The mission was something out of Alice in Wonderland: take a train to a hamlet in the south of the city, walk along cobblestone streets past tempting little shops, turn left on a street called “hope,” look for a window filled with fine linens and warm light and if the adjacent door is propped open, come on in.
My destination was just as dreamlike and quaint as the journey it took to get there. Located in La Butte aux Calles, an adorable, totally remote neighborhood dense with lovely little treasures, La Clarière is a wonderland of hand-printed linens produced in limited series on site.
But if you’re looking for precious chichi motifs with elaborate affect you’ve got the wrong address, La Clarière’s linens are clean compositions of color, shape and weave that blend romance and rusticity. Be they elegant arabesques on rough-hewn army linen, or austere silver moons on buttery-soft cotton, unexpected juxtapositions of material and motif give a light, modern freshness to the designs. Would you expect any less from an interior designer mentored by Andrée Putman?
“The overall effect is unmannered because of the contrast between the patterns and fabric,” says Canadian-born owner Sharon Macdonald who worked for twenty years creating interiors for big-name architecture agencies in Paris before launching La Clarière in 1997. “When I do my work, I cut the fabric into individual pieces and then stamp it as a composition. It’s like its own little world,” says Sharon.
“The idea is to create an atmosphere that if you framed and magnified would becomes like a work of architecture.”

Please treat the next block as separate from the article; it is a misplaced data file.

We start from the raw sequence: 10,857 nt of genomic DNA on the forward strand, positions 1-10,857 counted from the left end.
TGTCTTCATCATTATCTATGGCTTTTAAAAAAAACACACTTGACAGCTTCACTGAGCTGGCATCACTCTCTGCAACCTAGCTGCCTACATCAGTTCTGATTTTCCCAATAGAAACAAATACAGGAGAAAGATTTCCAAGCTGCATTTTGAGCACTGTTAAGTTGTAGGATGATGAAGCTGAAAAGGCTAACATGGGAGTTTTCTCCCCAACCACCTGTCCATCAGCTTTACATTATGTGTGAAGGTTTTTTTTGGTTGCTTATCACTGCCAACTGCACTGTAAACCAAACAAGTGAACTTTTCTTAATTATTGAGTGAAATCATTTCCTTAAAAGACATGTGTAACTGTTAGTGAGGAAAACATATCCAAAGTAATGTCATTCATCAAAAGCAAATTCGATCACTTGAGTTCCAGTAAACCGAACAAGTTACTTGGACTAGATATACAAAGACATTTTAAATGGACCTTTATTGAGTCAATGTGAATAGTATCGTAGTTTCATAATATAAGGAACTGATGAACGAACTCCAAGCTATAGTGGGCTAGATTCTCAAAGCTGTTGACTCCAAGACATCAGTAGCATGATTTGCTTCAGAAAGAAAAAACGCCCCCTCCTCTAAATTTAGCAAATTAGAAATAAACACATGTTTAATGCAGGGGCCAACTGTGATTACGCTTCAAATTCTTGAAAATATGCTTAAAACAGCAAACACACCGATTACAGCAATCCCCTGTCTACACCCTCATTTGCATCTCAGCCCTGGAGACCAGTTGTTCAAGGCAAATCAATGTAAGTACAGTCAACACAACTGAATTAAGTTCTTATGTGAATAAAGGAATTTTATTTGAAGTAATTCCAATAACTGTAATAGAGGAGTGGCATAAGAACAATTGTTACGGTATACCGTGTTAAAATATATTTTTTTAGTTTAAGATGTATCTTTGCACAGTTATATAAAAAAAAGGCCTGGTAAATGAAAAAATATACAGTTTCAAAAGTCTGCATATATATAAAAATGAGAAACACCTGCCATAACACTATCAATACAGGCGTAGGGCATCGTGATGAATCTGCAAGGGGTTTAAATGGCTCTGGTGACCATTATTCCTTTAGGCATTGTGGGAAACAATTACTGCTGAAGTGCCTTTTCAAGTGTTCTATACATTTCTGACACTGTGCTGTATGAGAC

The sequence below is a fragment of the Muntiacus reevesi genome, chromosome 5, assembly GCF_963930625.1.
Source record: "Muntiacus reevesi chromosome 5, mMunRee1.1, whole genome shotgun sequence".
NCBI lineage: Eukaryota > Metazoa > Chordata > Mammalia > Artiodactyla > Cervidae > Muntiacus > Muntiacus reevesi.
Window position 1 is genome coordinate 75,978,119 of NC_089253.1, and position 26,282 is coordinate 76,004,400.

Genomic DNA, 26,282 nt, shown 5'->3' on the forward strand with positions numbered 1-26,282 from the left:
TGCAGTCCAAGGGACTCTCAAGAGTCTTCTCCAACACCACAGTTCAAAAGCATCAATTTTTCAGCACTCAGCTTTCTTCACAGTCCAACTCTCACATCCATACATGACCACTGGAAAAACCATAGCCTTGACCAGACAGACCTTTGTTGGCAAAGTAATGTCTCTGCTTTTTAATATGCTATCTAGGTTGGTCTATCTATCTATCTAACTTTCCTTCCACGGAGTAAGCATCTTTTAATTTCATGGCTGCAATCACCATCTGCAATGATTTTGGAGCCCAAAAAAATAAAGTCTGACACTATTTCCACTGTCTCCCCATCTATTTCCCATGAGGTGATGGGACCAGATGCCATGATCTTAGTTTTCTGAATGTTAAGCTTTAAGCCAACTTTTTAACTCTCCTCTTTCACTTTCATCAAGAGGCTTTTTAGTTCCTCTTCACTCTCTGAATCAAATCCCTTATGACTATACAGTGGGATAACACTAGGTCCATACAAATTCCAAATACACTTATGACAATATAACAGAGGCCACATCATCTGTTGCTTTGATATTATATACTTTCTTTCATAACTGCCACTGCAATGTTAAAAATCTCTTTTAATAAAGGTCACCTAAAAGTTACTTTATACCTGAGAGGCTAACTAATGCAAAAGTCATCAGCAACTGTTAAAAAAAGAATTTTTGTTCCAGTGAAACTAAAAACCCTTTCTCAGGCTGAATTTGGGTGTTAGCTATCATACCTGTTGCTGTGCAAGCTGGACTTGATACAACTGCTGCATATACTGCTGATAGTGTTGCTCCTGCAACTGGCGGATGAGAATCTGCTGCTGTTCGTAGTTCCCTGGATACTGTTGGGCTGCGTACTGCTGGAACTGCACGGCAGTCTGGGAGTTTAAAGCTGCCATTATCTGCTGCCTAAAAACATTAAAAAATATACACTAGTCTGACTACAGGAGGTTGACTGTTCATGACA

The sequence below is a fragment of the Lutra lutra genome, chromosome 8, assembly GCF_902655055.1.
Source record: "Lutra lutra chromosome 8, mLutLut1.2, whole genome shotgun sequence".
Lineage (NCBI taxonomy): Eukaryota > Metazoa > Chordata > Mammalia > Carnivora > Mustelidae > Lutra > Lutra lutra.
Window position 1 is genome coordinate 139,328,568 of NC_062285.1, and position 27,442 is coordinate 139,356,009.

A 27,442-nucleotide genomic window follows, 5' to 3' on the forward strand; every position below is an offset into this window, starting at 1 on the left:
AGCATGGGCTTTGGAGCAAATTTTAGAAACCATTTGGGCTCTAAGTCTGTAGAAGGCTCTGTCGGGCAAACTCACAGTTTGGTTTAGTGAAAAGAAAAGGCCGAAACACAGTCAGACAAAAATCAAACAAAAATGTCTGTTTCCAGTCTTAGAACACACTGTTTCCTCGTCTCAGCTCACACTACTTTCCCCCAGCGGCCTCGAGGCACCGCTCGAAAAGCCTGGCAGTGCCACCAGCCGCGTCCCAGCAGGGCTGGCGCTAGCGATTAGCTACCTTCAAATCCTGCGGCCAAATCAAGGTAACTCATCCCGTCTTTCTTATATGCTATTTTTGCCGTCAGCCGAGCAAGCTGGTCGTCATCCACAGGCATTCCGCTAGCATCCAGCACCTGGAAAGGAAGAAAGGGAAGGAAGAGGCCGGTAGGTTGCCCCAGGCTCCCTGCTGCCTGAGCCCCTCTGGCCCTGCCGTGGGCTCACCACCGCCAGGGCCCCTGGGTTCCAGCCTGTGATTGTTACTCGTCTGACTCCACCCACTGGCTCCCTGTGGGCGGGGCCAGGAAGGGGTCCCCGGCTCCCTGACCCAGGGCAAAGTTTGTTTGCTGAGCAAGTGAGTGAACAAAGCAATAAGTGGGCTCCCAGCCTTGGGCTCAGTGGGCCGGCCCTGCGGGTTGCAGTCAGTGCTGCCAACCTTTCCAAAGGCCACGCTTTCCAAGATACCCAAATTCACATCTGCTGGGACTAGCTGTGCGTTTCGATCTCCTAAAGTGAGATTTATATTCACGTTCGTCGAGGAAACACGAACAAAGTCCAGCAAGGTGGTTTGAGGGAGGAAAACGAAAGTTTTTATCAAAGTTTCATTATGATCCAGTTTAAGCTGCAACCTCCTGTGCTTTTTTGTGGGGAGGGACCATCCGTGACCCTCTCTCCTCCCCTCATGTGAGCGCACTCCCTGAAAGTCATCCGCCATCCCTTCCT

From bed lines and children’s bibs to tote bags and nightgowns, Sharon prints everything on site using a special supply of hand-made stamps crafted out of un-precious materials such as corks and potatoes. It’s a technique she first discovered as a precocious and crafty kid that she’s perfected over the years.
Since most of the fabric Sharon uses is found at the nearby flea market at Vanves, all of her designs are either unique, or available in limited edition. So if you fall in love with that hand-dyed pillow with the green cloverleaf print, or the A-frame nightgown with the rustic red pattern, you should probably pick it up on the spot. Sharon retires colors and patterns until she finds that right support for it again.
But if that’s not special enough, Sharon also does bespoke creations on demand.
Atelier/shop: 8 rue de L’Epérance, 75013, open Wed & Sat from 2:30pm-7pm, or by appointmentPrices: From 12E sachets to 250E duvet covers